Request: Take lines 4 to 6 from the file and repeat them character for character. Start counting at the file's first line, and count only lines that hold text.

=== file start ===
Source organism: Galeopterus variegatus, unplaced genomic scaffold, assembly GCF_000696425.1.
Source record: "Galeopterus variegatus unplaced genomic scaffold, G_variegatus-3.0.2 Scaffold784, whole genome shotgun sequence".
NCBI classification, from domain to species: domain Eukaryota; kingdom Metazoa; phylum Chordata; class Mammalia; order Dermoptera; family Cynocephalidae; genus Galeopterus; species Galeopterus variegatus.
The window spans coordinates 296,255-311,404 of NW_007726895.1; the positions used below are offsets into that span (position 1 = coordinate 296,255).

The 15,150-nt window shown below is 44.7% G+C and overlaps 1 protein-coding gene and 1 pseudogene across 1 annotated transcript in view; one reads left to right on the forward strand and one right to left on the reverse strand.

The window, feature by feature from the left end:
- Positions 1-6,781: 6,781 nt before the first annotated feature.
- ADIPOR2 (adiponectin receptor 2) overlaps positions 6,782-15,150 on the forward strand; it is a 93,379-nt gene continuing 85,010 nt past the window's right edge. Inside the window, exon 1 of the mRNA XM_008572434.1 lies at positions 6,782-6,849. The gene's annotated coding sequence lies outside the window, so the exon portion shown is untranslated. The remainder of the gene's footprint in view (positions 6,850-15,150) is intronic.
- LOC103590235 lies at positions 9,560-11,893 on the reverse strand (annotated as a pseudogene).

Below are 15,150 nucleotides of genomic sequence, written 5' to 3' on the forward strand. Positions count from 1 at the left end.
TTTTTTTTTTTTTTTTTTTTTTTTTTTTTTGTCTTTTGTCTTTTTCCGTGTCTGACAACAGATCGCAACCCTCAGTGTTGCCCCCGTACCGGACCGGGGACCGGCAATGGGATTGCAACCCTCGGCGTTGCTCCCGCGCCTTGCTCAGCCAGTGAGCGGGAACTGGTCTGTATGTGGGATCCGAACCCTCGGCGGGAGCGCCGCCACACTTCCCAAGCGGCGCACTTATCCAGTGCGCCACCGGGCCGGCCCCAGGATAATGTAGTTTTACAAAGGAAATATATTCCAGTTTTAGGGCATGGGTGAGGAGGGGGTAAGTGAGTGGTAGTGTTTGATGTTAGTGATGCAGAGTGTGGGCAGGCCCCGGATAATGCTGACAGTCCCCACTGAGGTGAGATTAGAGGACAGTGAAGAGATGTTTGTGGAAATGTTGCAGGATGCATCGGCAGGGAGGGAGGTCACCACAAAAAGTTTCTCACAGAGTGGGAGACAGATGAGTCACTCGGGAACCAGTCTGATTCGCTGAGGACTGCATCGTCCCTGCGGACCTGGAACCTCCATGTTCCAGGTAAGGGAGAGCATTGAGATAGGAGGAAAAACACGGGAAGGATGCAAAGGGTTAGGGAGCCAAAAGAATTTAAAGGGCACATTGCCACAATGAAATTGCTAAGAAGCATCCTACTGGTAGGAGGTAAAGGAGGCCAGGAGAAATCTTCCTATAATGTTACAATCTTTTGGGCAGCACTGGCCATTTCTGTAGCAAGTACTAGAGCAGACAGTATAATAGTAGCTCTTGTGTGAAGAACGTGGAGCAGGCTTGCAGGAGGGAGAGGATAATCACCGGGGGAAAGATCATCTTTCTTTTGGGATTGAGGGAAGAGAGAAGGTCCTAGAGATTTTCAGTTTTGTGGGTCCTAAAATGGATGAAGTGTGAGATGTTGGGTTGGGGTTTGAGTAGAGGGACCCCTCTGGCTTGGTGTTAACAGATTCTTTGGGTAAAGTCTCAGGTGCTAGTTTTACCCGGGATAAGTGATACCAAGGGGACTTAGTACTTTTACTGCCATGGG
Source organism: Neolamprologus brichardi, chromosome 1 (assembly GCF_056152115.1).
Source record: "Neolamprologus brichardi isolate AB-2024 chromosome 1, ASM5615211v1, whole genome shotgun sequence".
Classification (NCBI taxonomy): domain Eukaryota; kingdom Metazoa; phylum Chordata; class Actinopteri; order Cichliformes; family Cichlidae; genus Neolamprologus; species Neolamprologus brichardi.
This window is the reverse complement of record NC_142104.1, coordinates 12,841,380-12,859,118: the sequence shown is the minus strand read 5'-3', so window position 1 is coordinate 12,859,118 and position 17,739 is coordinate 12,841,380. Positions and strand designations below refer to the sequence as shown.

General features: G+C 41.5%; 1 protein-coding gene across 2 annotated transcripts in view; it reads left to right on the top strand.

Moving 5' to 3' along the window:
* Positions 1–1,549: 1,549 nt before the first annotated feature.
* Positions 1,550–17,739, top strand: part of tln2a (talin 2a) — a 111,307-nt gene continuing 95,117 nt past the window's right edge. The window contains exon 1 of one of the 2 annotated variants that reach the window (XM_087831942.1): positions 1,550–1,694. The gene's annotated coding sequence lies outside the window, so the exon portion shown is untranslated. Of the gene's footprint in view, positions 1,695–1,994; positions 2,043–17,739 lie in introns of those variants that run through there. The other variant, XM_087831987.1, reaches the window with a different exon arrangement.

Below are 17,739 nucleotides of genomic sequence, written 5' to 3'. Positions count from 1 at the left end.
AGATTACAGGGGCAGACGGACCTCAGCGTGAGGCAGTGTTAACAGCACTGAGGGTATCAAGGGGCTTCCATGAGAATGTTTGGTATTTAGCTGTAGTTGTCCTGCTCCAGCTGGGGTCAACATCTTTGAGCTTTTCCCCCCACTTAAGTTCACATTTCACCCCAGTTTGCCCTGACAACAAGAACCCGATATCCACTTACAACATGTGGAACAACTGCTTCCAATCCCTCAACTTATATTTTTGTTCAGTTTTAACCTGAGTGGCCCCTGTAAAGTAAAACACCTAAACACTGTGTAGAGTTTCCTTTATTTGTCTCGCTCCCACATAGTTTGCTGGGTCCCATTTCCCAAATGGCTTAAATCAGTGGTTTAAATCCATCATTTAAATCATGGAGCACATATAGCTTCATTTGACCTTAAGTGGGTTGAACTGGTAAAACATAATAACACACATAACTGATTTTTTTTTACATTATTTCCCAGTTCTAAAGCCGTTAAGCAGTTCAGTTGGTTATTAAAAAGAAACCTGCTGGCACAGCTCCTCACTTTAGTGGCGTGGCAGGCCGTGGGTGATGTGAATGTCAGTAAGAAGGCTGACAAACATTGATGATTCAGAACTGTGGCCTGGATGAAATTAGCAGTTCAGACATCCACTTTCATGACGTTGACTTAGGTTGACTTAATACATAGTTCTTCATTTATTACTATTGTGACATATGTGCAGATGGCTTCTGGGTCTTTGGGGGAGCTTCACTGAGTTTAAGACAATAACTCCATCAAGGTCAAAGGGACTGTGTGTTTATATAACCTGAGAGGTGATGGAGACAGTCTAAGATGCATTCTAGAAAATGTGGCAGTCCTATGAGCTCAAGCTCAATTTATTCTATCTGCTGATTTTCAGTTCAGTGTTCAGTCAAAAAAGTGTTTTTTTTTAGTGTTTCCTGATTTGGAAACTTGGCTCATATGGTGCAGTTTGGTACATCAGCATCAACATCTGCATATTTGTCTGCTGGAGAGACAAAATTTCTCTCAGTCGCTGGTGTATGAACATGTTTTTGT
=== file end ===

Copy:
The window spans coordinates 296,255-311,404 of NW_007726895.1; the positions used below are offsets into that span (position 1 = coordinate 296,255).

The 15,150-nt window shown below is 44.7% G+C and overlaps 1 protein-coding gene and 1 pseudogene across 1 annotated transcript in view; one reads left to right on the forward strand and one right to left on the reverse strand.

The window, feature by feature from the left end: